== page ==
The graph shows that oaks increased with every interstadial, but unlike the interglacial of today, spruce and hemlock didn’t disappear completely from the coastal plain, indicating summers that were still cool enough at least for one species of spruce as well as the hemlock.

In my March 23rd blog entry I reviewed some of the Natural Environments of Georgia chronicled by the late Charles Wharton.  Here, I hypothesize on some Ice Age environments that likely were common during stadials and interstadials.  Ice Age floral associations should be considered the norm because glacial stages including both usually last 10 times longer than full blown interglacials.  Today, floral associations that we consider normal are actually an aberration.

1. Spruce, hickory, beech–W.A. Watts found a pollen fossil site in north Florida dating to late in the Wisconsinian Ice Age that seems to have been a forest co-dominated by these unlikely “disharmonious” species.  He discovered this site before science knew about the extinct species, Critchfield’s spruce, which apparently was a more temperate type than its northerly cousins.  I suspect spruce, hickory, beech was probably a common type of old growth forest association throughout the south, especially during interstadials.  There is no evidence that any of the modern spruce species penetrated farther south than Bartow County, Georgia.  Most of the spruce pollen from the ODP 1059 study likely came from Critchfield’s spruce.

2. Grassy oak savannahs–Extremely rare today, I suspect this was a common landscape during warm dry interstadials.  A pollen sample from sediment at the vertebrate fossil site, Watkins Quarry, showed evidence of an environment with lots of grass and some oak.  Dry climates inhibited the growth of trees, but the decreased number of thunderstorms meant a lesser frequency of fire, perhaps allowing oaks to outcompete pines.  An environment like this would have been ideal for megafauna and perhaps they maintained it through grazing, trampling, and uprooting trees.  Acorns, grass, and berries provided a lot of food.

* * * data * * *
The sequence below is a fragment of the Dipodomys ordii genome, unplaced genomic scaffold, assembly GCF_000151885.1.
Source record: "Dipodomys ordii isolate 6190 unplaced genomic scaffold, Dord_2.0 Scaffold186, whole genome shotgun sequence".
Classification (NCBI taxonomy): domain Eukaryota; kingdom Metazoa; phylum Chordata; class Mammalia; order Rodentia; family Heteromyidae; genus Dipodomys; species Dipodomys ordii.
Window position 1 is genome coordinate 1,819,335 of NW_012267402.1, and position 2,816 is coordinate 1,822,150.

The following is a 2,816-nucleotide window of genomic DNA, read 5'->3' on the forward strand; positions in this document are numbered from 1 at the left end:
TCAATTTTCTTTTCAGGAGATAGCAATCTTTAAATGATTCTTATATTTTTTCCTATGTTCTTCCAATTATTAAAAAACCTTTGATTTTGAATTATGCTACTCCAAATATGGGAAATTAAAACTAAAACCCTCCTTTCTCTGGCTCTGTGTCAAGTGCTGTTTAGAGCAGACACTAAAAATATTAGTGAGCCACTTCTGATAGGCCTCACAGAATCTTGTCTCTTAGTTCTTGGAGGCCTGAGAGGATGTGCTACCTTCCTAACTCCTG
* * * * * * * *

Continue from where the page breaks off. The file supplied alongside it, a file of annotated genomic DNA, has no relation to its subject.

3. Open pine savannah–I already discussed this type (still common until European settlement) in an earlier blog entry.

4. Mixed forests of southern and northern pines and oaks–The piedmont was  likely a transition zone between spruce forests in the mountains and pine and oak savannahs in the coastal plain.  The Nodoroc mud volcano in Winder, Georgia yielded pollen from both northern and southern pines as well as oak, hickory, fir, chestnut, and beech.  It was likely a region with mixed stands of white pine (a northern type) and shortleaf pine (a southern type), and oaks interspersed with meadows and bushy thickets in varying stages of forest succession depending upon when the last fire or tornado swept through.  These provided a variety of patch habitats for wildlife.